Antinous: The Youth Made into a God
The obelisk (9.25 m) on the Pincian Hill (Monte Pincio) was commissioned by the emperor Hadrian (r.117-138) to mark the death of his young friend and favoured companion Antinous (c.111-130), who, in the October of 130, had drowned in the river Nile under rather mysterious circumstances (accident, suicide, human sacrifice).
The death of Antinous devastated Hadrian, who immediately had the youth deified. Hadrian also announced that a city would be built on the site of his death, to be called Antinopolis. The obelisk on the Pincian Hill was first erected at Hadrian's villa at Tivoli. In the third century it was moved to the Circus Varianus, which lay in the northern part of Rome. At an unknown date it was toppled and, over time, it disappeared under the city's accumulating debris.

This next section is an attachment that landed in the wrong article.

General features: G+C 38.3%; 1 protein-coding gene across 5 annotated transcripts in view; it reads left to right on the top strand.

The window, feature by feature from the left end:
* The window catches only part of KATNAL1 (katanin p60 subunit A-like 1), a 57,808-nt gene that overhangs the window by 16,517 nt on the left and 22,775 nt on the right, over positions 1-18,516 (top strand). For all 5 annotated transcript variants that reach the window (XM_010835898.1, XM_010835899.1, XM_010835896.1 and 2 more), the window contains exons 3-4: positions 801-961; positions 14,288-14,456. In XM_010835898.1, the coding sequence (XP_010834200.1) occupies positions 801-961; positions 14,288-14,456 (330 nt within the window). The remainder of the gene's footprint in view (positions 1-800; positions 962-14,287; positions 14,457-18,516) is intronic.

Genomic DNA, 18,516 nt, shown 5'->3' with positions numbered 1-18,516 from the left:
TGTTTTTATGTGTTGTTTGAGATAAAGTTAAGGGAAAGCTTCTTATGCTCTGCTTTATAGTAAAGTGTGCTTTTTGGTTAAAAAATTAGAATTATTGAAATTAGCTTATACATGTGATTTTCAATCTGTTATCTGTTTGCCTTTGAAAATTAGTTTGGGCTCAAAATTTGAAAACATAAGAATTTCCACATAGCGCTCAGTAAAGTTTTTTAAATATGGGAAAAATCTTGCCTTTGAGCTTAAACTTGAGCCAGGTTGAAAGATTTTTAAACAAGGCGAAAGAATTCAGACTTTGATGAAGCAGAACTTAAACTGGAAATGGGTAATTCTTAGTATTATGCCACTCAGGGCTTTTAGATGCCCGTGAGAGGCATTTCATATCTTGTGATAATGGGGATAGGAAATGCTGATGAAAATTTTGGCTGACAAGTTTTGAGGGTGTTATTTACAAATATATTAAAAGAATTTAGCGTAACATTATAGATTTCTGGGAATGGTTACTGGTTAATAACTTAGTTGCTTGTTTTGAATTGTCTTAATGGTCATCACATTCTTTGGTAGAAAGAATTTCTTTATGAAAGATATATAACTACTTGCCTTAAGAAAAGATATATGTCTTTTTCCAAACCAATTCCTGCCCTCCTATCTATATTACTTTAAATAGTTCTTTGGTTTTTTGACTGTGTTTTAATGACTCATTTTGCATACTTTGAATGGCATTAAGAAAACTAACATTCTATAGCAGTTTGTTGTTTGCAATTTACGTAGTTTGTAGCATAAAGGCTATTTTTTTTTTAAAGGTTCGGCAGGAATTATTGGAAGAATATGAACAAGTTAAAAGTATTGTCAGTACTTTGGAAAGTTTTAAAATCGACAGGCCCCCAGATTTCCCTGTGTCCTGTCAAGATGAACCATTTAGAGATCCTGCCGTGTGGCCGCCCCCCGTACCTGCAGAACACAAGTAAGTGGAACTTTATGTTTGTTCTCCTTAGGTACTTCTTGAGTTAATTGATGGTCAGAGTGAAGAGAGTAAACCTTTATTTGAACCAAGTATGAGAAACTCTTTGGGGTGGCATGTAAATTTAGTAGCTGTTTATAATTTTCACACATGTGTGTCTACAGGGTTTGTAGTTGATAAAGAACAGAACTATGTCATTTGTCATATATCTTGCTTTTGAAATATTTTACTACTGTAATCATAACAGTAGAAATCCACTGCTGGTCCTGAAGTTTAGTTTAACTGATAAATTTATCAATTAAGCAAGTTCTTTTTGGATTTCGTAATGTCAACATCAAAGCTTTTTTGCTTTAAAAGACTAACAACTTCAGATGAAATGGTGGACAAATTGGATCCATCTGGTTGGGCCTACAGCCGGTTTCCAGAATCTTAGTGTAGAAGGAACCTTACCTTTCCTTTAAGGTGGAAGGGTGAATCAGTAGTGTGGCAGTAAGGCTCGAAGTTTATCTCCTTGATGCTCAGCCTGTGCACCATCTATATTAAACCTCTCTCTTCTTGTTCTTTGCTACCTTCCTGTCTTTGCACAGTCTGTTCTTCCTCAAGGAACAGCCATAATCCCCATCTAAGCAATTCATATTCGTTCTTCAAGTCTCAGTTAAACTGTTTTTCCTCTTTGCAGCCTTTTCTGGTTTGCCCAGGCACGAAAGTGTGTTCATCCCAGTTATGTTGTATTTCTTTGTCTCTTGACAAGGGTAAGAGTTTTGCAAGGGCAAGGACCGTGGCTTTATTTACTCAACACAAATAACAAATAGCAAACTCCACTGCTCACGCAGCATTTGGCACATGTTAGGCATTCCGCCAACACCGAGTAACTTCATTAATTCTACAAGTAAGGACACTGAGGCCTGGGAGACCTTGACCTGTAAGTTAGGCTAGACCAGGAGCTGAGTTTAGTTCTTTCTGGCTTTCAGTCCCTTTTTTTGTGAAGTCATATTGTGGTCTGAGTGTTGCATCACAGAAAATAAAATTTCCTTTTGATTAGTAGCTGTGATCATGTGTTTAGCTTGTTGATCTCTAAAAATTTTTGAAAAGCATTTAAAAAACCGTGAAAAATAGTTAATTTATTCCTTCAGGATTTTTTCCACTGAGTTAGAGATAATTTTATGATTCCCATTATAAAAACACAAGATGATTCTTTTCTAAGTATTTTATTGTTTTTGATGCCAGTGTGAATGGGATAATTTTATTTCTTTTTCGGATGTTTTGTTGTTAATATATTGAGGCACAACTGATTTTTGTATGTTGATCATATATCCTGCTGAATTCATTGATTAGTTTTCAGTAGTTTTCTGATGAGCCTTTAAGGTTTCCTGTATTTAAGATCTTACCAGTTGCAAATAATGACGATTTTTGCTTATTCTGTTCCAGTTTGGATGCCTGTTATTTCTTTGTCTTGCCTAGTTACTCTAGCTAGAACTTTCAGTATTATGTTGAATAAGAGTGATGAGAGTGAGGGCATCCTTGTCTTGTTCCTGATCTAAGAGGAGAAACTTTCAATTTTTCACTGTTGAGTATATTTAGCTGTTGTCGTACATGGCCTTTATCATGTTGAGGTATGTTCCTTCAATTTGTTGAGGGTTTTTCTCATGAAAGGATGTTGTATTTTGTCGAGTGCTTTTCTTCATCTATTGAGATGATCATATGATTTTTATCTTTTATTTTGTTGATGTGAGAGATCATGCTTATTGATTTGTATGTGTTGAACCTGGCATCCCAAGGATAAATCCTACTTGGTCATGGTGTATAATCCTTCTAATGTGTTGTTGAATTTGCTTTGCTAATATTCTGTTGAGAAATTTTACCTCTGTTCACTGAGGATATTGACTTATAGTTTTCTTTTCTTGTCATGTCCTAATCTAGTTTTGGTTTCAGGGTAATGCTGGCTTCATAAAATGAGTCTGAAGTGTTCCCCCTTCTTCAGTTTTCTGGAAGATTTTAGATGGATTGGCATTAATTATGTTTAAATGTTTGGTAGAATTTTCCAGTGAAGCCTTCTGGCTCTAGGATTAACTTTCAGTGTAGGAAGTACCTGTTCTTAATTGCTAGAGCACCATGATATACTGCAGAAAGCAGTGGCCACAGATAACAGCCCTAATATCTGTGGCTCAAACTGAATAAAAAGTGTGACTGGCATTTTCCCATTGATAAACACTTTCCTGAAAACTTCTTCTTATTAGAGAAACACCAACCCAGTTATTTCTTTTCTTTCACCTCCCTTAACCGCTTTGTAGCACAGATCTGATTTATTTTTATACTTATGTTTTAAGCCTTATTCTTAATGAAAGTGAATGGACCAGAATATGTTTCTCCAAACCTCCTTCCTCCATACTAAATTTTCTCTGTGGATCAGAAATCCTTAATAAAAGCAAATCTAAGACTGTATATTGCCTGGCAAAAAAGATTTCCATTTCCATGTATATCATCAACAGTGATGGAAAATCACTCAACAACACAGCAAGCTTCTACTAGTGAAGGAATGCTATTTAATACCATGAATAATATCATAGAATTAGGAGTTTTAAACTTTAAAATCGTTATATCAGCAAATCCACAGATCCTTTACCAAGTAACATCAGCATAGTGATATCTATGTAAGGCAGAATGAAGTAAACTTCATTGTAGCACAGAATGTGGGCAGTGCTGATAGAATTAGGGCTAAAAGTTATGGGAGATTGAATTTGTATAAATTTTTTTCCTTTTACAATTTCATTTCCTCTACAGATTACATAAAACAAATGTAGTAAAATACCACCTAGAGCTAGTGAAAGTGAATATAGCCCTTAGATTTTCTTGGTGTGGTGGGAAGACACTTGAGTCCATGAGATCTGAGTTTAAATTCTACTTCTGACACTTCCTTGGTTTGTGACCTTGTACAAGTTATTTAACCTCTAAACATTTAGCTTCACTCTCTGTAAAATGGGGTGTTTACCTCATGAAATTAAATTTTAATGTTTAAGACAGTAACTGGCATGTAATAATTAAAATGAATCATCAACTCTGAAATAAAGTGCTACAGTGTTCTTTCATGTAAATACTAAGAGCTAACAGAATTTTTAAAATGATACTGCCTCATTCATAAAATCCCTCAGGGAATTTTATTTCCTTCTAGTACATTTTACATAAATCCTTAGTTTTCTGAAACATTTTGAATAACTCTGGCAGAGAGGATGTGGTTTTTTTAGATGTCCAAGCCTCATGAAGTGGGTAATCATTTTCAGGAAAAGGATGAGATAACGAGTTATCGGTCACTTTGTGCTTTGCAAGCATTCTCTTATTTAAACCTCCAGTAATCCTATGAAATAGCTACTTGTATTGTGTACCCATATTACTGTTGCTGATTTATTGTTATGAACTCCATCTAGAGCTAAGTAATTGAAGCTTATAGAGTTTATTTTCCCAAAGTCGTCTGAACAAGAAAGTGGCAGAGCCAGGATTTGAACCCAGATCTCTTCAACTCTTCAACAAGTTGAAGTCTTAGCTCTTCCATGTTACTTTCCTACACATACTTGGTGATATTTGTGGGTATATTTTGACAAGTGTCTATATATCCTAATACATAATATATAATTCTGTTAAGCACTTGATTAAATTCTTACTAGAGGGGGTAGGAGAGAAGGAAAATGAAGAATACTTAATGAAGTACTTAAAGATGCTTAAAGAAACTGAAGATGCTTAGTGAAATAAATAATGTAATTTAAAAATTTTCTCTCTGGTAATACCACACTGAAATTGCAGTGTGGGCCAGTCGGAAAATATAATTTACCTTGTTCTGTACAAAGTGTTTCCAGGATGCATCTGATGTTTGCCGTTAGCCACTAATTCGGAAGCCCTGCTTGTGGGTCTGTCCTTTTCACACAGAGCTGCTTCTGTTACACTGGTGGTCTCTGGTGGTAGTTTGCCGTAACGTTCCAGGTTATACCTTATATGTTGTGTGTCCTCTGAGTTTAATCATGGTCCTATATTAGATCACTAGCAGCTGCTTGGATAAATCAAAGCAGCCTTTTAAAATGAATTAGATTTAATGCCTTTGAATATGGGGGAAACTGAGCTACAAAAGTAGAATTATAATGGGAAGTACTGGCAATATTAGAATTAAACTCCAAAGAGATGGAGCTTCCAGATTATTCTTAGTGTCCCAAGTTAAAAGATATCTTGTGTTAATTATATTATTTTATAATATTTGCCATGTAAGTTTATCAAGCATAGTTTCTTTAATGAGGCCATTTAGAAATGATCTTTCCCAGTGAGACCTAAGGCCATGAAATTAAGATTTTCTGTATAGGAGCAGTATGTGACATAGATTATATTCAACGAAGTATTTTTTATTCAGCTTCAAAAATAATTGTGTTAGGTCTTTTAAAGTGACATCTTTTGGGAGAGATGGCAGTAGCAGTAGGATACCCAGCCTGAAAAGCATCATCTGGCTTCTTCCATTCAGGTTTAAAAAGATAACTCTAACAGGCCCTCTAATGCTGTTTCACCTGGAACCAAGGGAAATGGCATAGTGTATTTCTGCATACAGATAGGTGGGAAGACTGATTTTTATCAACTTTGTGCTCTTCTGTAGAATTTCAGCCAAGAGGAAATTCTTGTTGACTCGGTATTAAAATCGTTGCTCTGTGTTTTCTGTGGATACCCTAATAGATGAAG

Many centuries later the obelisk was unearthed near the Porta Maggiore. After passing through several hands, it was finally acquired by Pope Clement XIV (r.1769-1771), who had it set up in the Vatican. In 1822 it was moved to its present position by order of Pope Pius VII (r.1800-1822).
Little is known about Antinous's life, but we do know that he was born in Claudiopolis (present day Bolu, Turkey) in the Roman province of Bithynia around the year 111. He was probably introduced to Hadrian in 123 and by 128 he had become the emperor's favourite, becoming part of his personal retinue on a tour of the empire.
We might not known much about the life of Antinous, but we certainly know what he looked like from the numerous statues of him that have survived.
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My name is David Lown and I am an art historian from Cambridge, England. Since 2001 I have lived in Italy, where I run private and
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